Thursday 15 March 2012

To absurdity and beyond

Back in 2002, when Parliament passed a law to ban all forms of tobacco advertising and sponsorship, anti-smoking groups applauded the "comprehensive" legislation that took away the industry's last marketing opportunities.

Then there was the campaign against retail displays. Point-of-sale was, they said, the industry's last remaining means of marketing their products.

Then there was the, er, colour of Formula One cars—the industry's supposed secret weapon.

Then there was plain packaging, the new final frontier.

Is there anywhere left to go from here? Can the definition of "marketing" be stretched any more thinly? Can there be any more barrels left to scrape?

I mean, what are they going to claim next—that the shape of cigarettes is a form of marketing!?!

Ha, ha, ha!


Effects of stick design features on perceptions of characteristics of cigarettes

Ron Borland, Steven Savvas

Objective To examine the extent (if any) that cigarette stick dimension, tipping paper design and other decorative design/branding have on Australian smokers' perceptions of those cigarettes.

Methods An internet survey of 160 young Australian adult ever-smokers who were shown computer images of three sets of cigarette sticks—five sticks of different lengths and diameters (set A), five sticks with different tipping paper design (set B) and four sticks of different decorative design (set C). Branding was a between-subjects randomised condition for set C. For each set, respondents ranked sticks on most and least attractive, highest and lowest quality and strongest and weakest taste.

Results Cigarette sticks were perceived as different on attractiveness, quality and strength of taste. Standard stick length/diameter was perceived as the most attractive and highest quality stick, with men more inclined to rate a slim stick as less attractive. A stick with a cork-patterned tipping paper and a gold band was seen as most attractive, of highest quality and strongest in taste compared to other tipping designs. Branded sticks were seen as more attractive, higher in quality and stronger tasting than non-branded designs, regardless of brand, although the effects were stronger for a prestige compared with a budget brand.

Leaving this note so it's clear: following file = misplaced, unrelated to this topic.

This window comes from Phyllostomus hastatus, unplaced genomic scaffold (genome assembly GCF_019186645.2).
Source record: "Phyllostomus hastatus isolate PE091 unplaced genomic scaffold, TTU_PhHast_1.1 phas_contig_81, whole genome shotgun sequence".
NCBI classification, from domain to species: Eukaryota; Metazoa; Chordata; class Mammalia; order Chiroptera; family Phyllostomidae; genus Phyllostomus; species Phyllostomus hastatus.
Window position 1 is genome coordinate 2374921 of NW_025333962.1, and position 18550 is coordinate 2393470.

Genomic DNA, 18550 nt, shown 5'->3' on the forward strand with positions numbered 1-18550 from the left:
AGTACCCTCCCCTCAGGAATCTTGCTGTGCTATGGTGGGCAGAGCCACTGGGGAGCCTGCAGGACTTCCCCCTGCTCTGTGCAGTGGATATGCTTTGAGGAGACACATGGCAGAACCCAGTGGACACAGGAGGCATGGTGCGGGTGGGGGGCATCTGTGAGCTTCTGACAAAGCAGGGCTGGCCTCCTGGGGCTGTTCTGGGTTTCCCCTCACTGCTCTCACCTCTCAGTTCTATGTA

Conclusions Characteristics of the cigarette stick affect smokers' perceptions of the attributes of those cigarettes and thus are a potential means by which product differentiation can occur. A comprehensive policy to eliminate promotional aspects of cigarette design and packaging needs to include rules about stick design.

From the Tobacco Control journal, of course, whose slogan should be "Jumping sharks since 1992". Note the use of the same lazy and pointless methodology as used in the plain packaging and graphic warning studies. Note also that it is the super-nanny state of Australia "leading the way" again here. I sense that a new multi-million dollar avenue of policy-driven research has been opened up to the sociology, mechanical engineering, English and management PhDs tobacco control scientists of the world.


Unknown said...

Shocking. Smokers think the cigarettes they are used to look better than cigarettes they're not used to, and that the presence of a brand implies better quality than unbranded. Pretty much applies to everything on the consumer market - if you saw a car with Volkswagon next to a car with no brand at all, "but we promise it's just as good!", i know i'd go for the one with a brand. Even low-quality brands give some indication of quality control.

Anonymous said...

The trouble is, this is the campaigners' lives. Every victory requires a new challenge to be found, otherwise what would they do? They might have to get a productive job.

Curmudgeon said...

The next step, of course, will be to eliminate all branding and just have each type of cigarette denoted by a random 4-digit number.